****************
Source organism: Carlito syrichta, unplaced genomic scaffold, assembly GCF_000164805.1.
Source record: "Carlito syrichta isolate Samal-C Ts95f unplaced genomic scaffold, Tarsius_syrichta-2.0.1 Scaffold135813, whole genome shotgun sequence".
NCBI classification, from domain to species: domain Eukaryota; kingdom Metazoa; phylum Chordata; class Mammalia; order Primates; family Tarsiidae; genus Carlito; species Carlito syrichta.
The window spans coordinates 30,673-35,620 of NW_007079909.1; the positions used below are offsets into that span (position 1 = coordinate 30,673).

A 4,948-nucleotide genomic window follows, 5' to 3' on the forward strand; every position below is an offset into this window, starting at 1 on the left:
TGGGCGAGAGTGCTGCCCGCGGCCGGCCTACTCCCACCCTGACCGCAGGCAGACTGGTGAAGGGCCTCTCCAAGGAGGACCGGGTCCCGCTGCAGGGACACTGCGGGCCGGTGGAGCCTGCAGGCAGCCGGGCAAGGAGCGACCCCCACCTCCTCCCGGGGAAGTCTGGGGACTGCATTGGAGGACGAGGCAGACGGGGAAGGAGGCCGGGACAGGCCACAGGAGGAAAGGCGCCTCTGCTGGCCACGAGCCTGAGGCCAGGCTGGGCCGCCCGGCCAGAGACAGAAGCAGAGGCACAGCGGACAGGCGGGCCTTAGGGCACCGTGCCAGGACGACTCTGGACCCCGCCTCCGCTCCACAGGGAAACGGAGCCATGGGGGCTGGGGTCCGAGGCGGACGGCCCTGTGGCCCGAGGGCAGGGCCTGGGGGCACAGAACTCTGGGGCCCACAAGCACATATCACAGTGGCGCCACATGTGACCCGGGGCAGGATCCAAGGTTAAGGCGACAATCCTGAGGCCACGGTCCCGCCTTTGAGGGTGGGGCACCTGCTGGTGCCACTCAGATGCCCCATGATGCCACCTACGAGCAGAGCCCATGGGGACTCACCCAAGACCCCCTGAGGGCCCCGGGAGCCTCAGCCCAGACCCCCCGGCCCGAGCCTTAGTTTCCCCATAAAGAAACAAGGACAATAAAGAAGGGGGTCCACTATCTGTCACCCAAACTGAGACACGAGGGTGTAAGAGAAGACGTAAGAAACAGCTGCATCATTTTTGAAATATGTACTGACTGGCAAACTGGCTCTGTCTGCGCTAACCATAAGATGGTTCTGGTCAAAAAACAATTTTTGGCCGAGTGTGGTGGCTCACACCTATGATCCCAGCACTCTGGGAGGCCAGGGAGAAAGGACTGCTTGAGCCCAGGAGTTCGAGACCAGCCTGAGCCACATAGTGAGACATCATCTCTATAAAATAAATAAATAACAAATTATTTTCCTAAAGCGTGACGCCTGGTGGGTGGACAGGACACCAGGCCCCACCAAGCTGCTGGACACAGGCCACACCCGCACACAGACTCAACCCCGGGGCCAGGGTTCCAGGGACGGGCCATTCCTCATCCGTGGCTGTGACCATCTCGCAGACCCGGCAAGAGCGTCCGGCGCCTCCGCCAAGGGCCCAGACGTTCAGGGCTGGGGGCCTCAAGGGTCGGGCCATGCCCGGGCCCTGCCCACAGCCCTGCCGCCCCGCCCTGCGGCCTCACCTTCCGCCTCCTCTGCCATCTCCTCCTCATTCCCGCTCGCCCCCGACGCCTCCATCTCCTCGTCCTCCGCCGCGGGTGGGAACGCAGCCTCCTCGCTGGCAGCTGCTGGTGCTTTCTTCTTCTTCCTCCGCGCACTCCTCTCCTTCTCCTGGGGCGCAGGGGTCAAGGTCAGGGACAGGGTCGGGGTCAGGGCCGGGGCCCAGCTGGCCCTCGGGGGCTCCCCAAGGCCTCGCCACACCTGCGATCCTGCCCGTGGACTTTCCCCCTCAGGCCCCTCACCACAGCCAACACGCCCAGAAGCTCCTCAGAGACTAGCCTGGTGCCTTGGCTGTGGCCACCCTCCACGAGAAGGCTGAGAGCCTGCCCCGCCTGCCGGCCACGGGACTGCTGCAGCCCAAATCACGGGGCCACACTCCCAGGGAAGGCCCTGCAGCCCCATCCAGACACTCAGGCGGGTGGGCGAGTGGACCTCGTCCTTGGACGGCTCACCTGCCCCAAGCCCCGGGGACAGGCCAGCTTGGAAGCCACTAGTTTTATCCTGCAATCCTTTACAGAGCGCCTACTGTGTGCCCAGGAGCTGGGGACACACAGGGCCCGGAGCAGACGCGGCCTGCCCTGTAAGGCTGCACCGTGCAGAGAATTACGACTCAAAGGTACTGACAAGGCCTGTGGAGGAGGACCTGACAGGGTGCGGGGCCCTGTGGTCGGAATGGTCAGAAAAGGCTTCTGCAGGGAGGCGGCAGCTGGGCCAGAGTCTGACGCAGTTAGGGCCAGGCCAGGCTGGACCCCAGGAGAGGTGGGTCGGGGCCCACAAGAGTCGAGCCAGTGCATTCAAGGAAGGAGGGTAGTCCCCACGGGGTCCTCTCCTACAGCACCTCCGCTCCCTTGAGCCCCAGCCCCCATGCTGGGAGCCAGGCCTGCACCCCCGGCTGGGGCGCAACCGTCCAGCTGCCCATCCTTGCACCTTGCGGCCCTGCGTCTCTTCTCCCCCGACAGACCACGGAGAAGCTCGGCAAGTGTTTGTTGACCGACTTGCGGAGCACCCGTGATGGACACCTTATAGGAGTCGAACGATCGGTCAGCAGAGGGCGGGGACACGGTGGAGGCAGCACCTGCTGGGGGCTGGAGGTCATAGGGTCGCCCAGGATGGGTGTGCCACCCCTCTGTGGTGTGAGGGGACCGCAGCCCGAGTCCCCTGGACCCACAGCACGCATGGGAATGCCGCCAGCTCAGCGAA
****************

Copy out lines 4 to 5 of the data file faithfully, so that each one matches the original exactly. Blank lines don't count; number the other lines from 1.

The window spans coordinates 30,673-35,620 of NW_007079909.1; the positions used below are offsets into that span (position 1 = coordinate 30,673).

A 4,948-nucleotide genomic window follows, 5' to 3' on the forward strand; every position below is an offset into this window, starting at 1 on the left: